#3. Hostage Escapes from Kidnappers by Dragging an Entire Bed Down the Street
In January of 1986, Mohammed Sadiq al Tajir was walking to his home in London when he was taken hostage by four guys. Turns out Tajir was the brother of billionaire Mohammed Mahdi al Tajir, the Arab ambassador in London, and the son of two people who are really into the name Mohammed. The kidnappers asked $71.5 million for Tajir's return, and in the meantime chained him by his arms and legs to a bed in a windowless room.
After being kept drugged and blindfolded for 10 days, Tajir woke up one morning to find a note that promised he would be released soon, but also that they would totally kill him if he screamed for help. Tajir, still chained to the bed, obeyed his kidnappers' orders and just laid there in silence. He'd waited almost two weeks to be released, what difference did one more day make?
And the cuffs were comfortable enough, if a bit sticky.
But Then ...
A few hours later, Tajir said, "OK, screw this," and just got up and walked out of the room ... with the bed still behind him. Completely ignoring the "We're gonna kill you if you make any noise" part of the letter, Tajir managed to drag the bed down the stairs, through the front door of the house and down the streets of the South London suburb where he was being kept. Tajir knocked on the door of the nearest house: The woman who lived there later said, "To my astonishment when I opened the door, I saw a fine-looking gentleman in pajamas padlocked to a bed."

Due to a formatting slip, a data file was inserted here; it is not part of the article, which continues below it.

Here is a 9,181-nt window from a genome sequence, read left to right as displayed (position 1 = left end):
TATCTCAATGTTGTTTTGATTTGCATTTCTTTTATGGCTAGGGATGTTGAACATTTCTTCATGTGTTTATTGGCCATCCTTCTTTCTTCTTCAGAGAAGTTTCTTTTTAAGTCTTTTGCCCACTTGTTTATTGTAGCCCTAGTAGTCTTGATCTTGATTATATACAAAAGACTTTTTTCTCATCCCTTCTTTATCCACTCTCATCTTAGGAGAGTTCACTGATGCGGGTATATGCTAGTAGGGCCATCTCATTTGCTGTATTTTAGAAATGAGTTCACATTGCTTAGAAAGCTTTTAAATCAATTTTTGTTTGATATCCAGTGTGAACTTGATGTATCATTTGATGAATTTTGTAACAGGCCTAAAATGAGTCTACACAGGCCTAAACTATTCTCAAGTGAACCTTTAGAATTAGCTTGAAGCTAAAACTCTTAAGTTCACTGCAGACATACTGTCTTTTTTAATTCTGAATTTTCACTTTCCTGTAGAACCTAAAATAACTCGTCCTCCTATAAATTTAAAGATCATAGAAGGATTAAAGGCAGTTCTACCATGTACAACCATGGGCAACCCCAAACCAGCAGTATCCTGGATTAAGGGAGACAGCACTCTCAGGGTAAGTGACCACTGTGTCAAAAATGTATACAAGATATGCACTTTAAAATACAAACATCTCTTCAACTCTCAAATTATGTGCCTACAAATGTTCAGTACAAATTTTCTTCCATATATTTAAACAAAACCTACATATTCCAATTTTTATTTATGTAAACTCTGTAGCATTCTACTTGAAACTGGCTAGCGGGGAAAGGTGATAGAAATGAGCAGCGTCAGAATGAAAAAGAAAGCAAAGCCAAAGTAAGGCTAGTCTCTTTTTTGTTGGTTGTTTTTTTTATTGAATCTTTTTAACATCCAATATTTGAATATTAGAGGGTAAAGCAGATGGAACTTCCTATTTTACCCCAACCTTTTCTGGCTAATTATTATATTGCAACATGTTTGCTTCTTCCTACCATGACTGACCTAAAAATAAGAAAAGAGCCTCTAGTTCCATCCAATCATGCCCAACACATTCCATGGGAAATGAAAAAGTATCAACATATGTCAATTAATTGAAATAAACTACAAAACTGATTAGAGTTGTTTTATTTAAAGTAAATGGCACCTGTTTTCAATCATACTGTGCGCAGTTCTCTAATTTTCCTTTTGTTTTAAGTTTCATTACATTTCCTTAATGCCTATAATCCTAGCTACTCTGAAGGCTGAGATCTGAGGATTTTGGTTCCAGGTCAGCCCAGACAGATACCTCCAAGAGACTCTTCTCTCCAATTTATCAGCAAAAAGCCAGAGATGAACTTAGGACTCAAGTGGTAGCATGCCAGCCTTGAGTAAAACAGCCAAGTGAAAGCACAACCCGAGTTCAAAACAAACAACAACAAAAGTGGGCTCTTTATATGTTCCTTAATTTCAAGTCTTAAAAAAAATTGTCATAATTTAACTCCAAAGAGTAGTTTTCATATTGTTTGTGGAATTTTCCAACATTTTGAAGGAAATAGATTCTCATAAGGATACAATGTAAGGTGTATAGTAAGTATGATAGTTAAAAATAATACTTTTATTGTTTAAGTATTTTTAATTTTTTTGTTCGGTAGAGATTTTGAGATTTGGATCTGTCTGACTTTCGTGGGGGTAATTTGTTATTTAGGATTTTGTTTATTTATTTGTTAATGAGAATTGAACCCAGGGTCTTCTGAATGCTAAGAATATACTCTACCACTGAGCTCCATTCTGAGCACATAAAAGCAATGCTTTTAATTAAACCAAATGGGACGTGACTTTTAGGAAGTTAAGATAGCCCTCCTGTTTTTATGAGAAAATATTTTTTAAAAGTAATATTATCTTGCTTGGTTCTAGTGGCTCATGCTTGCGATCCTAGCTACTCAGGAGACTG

We don't actually care what it really looked like -- this is how it appears in our heads.
Once the cops freed him from the bed, Tajir found out that his brother, one of the richest men in the world, had spent the past week talking down his ransom from $71.5 million to $3 million, which he'd paid to the kidnappers the day before ... so, apparently, they were being honest when they said they'd release him soon, and he'd risked his life for nothing. Still, at least he had the satisfaction of depriving them of a perfectly good bed.
Canopy and all.
#2. Kidnapped Bus Driver Hulks Out, Saves 26 Schoolchildren